The Pros And Cons Of Primary Research For Business

Luisa Ddakis | 20 May 2022 | 2 years ago

Primary Research For Businesses

You should never underestimate the importance of research. The owners of many flourishing new businesses attribute their continued success to the fact that they conduct consistent market research in order to gain a deeper understanding of their target demographic, uncover problems faced by consumers, and determine who their most formidable competitors really are.

Evaluating new chances for business is the approach that provides entrepreneurs with the least complicated way to monitor changes in market trends and maintain a lead over their rivals.

Research can be conducted at many stages of a company’s life span, from pre-launch through post-launch. Having a deeper understanding of your industry from the beginning will allow you to develop a viable business strategy to build and grow your business into one that is superior to the competition.

What is Primary Research?

Primary research is a type of research that can be conducted by an individual or by a business. The purpose of primary research is to acquire one-of-a-kind data that can be utilised to enhance the overall functionality of products, services, and the business as a whole.

When conducting primary research, the primary focus is on the issue at hand, which indicates that the researcher is devoting his or her undivided attention to locating a feasible answer to an issue pertaining to a certain topic.

Primary research covers the following:

Monitoring the effectiveness of sales

Ascertaining the quality of services provided by competitors

Understanding the channels of communication used by competitors

Assess the active competition within the market

As an illustration, a company is getting ready to launch a brand-new version of its mobile phone, and the company wants to conduct research on how customers feel about the design and functionality of the product they will be selling in the near future.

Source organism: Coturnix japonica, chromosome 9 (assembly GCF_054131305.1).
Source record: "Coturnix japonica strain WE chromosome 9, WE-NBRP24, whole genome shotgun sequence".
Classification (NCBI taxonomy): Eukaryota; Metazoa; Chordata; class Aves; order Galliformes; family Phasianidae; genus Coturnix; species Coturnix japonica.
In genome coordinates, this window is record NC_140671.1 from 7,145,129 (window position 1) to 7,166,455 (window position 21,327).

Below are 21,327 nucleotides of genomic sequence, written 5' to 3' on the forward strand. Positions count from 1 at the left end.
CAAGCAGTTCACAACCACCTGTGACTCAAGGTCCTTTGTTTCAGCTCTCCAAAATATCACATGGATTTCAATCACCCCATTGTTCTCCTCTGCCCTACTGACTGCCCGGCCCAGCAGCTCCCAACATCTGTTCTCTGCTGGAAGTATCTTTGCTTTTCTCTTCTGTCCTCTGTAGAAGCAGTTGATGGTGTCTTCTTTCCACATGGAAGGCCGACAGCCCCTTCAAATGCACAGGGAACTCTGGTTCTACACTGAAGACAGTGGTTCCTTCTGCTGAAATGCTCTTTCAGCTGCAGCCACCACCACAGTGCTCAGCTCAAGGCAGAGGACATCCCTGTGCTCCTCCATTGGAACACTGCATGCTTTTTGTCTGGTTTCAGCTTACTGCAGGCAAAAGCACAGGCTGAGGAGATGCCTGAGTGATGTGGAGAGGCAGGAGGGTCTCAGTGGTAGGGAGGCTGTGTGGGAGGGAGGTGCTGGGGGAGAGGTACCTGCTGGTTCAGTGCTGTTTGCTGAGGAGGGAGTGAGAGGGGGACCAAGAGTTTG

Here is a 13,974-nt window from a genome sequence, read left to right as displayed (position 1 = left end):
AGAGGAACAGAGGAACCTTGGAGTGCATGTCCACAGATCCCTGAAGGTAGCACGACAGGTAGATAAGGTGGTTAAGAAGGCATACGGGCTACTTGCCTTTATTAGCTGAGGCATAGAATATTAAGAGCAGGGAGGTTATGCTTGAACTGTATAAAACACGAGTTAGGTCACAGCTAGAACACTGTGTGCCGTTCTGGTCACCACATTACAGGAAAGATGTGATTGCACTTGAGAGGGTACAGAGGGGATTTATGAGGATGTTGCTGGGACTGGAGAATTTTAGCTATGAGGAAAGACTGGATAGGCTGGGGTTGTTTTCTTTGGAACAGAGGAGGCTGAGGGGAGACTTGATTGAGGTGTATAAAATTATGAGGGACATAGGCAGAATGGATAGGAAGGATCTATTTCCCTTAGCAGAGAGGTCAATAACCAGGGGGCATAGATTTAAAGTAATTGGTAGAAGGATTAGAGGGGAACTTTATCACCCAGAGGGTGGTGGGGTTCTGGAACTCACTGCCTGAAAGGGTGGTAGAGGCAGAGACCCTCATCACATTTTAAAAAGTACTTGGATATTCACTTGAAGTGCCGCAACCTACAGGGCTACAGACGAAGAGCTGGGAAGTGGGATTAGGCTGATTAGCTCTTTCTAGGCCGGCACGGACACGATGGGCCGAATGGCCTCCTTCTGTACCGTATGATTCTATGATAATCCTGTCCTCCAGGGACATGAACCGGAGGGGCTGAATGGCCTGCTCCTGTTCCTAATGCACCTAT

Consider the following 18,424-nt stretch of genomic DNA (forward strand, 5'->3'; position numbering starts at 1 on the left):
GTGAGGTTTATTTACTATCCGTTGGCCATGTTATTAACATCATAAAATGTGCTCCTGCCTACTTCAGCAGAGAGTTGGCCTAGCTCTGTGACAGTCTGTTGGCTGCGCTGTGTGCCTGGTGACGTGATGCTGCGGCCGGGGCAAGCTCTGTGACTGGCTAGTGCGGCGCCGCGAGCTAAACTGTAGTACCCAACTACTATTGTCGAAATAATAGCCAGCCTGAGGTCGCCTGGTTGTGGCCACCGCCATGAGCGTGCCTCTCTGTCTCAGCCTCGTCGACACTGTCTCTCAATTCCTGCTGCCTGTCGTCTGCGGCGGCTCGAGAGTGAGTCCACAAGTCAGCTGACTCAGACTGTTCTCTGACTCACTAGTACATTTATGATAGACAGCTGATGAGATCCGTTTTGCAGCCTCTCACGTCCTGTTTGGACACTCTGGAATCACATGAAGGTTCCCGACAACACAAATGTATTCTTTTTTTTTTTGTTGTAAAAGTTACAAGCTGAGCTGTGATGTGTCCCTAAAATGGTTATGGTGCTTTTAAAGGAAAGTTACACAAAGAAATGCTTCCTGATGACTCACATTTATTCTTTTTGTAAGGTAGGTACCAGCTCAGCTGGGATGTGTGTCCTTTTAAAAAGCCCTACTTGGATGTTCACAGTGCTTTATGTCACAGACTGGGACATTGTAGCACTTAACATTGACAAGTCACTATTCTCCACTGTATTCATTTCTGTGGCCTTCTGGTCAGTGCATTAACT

They will carry out primary research with a qualified sample of respondents who closely represent the population as a whole.

Because of this research, the company is now in a position to evaluate the various potential options that can be used to accomplish the required improvements in the mobile phone’s physical design as well as its features and overall functionality.

Primary Research Methods

In the technology-driven society of today, information that is genuinely meaningful is worth more than its weight in gold.

Businesses and organisations need data that has been thoroughly vetted before they can make educated decisions based on that data. To ensure that the quality of the data is maintained and that it is acquired straight from the source, so that it is unaffected in any way, a great number of businesses have taken it upon themselves to collect their own data.

Interviews – Face-to-Face or via Telephone/Zoom

Interviews are by far the most common and well-known methods of collecting qualitative data. Interviews have been used in this way for many years, making them one of the most popular and well-known methods.

You have the option of carrying out these interviews either in person (face-to-face) or over the phone or of course, via Zoom or Google Meet. Interviews are a form of conversational research that can go in any direction the interviewer and interviewee (respondent) want them to go.

It has been suggested that conducting interviews with respondents in person will result in better responses due to the more personable approach that this method takes.

However, the success of a face-to-face interview is strongly dependent on the researcher’s ability to ask questions as well as his or her previous expertise in relation to conducting interviews of this nature.